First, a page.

Home Cricket News IPL 2024: Ashutosh Sharma Blames Former Coach For Performance Dip

IPL 2024: Ashutosh Sharma Blames Former Coach For Performance Dip

IPL 2024: Ashutosh Sharma Blames Former Coach For Performance Dip
Ashutosh Sharma

Ashutosh Sharma, whose impressive performance of 31 runs off 17 balls led Punjab Kings to a notable victory in a high-stakes match against Gujarat Titans, opened up about a tumultuous period in his cricket journey spanning from 2020 to 2022. Reflecting on his toughest phase, he disclosed how uncertain he felt about his career trajectory, just a day after his standout performance.

During this challenging period, Ashutosh found himself at odds with Chandrakant Pandit, a highly esteemed domestic coach, without explicitly naming him. Despite not directly mentioning Pandit, it was evident that Ashutosh was alluding to him.

Ashutosh revealed: “There was a time when I wasn’t even allowed to get a feel of the cricket ground.”

Having experienced what he described as a “my way or the highway” coaching style, Ashutosh voiced his discontent, following in the footsteps of former MP pacer Gourav Yadav and former KKR all-rounder David Wiese.

Ashutosh added: “I would go to the gym and retire to my hotel room. I was sinking into depression and no one told me what my fault was. A new coach had joined Madhya Pradesh and he had strong likes and dislikes and despite scoring 90 odd in 45 balls in a trial match, I was dropped from the team.”

Fortunately, a lifeline emerged when he received a job offer from Railways, which allowed him to regain his footing. His exceptional batting performance, including equalling Yuvraj Singh’s record for the fastest T20 fifty in just 11 balls, during the Syed Mushtaq Ali Trophy caught the attention of Punjab Kings, ultimately leading to an auction bid for him as the team’s batting coach.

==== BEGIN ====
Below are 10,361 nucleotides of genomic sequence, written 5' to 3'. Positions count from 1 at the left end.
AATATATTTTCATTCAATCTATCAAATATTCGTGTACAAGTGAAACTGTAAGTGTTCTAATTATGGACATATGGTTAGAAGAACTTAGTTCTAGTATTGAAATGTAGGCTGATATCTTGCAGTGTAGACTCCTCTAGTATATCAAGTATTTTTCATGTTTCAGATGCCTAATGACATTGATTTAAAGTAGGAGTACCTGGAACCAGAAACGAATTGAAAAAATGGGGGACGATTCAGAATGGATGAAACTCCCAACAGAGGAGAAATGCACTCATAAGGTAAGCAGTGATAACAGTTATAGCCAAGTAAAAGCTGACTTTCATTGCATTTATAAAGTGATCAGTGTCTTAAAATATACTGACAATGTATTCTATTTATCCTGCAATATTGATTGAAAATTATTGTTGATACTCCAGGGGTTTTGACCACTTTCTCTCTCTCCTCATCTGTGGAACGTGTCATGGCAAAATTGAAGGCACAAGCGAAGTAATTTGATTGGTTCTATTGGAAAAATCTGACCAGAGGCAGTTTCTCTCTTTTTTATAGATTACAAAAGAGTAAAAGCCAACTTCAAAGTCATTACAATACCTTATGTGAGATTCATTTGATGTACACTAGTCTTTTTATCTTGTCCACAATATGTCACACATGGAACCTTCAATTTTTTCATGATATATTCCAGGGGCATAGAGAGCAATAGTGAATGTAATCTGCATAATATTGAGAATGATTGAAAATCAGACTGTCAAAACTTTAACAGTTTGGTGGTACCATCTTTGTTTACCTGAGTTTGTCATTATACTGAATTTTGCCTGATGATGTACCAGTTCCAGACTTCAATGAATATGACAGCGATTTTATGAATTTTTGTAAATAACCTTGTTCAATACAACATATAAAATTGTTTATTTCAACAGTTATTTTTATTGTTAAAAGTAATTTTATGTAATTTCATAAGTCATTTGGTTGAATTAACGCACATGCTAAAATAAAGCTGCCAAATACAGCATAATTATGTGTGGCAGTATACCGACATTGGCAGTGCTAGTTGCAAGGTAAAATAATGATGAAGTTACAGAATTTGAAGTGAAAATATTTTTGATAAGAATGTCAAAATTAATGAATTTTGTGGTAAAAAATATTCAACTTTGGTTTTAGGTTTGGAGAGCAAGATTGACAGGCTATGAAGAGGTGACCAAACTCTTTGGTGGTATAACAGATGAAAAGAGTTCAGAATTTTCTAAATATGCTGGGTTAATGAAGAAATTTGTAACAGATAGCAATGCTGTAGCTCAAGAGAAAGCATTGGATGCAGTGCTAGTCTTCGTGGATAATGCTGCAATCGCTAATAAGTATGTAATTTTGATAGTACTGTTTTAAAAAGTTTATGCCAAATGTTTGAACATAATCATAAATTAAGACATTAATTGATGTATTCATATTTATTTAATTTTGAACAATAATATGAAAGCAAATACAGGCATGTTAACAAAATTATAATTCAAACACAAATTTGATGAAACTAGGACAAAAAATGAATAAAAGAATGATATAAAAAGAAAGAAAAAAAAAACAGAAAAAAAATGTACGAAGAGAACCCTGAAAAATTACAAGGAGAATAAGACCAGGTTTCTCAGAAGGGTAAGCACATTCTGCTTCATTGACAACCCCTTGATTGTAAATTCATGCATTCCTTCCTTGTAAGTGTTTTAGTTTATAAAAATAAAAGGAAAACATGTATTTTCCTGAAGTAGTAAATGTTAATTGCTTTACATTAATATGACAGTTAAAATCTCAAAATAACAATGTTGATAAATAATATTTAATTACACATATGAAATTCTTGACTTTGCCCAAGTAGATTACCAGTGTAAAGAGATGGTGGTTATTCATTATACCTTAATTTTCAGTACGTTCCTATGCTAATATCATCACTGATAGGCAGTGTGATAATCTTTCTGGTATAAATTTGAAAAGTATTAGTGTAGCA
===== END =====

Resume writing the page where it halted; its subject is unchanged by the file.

However, amidst the ups and downs, one person who remained a constant source of support and inspiration for Ashutosh was his childhood coach, Amay Khurasiya, a former India left-hander. Khurasiya’s unwavering belief in Ashutosh, dating back to his early days at the MPCA Academy at the age of 12, provided invaluable encouragement, especially during Ashutosh’s mental health struggles.

Reflecting on his career’s downturn following Pandit’s rejection, Khurasiya shared insights into his coaching philosophy, emphasizing the importance of resilience and perseverance in the face of adversity.

Khurasiya said: “You have to empower the kid. Every kid will come from a different socio-economic background. They will have different behavioural pattern. As a coach it my duty to find a connect with the boy rather expect him to connect with me instantly. If his attitude is a problem, it is my duty to bring him around and lead him towards that.”

“You need to do extensive work on psychological aspect of the child. How you want to align the boy’s cricketing philosophy with yours is not the boy’s problem. It is easy to disregard, disrespect and alienate the boy from system. But if you have the power help, try to help.”

“If he (the coach) is thinking that a boy isn’t going to make mistakes, he is wrong. Boys will make mistakes. The coaches have a tendency to lean towards brilliance. For coaches, it is important to work on EQ (emotional quotient) rather than BQ (brilliancy quotient).”

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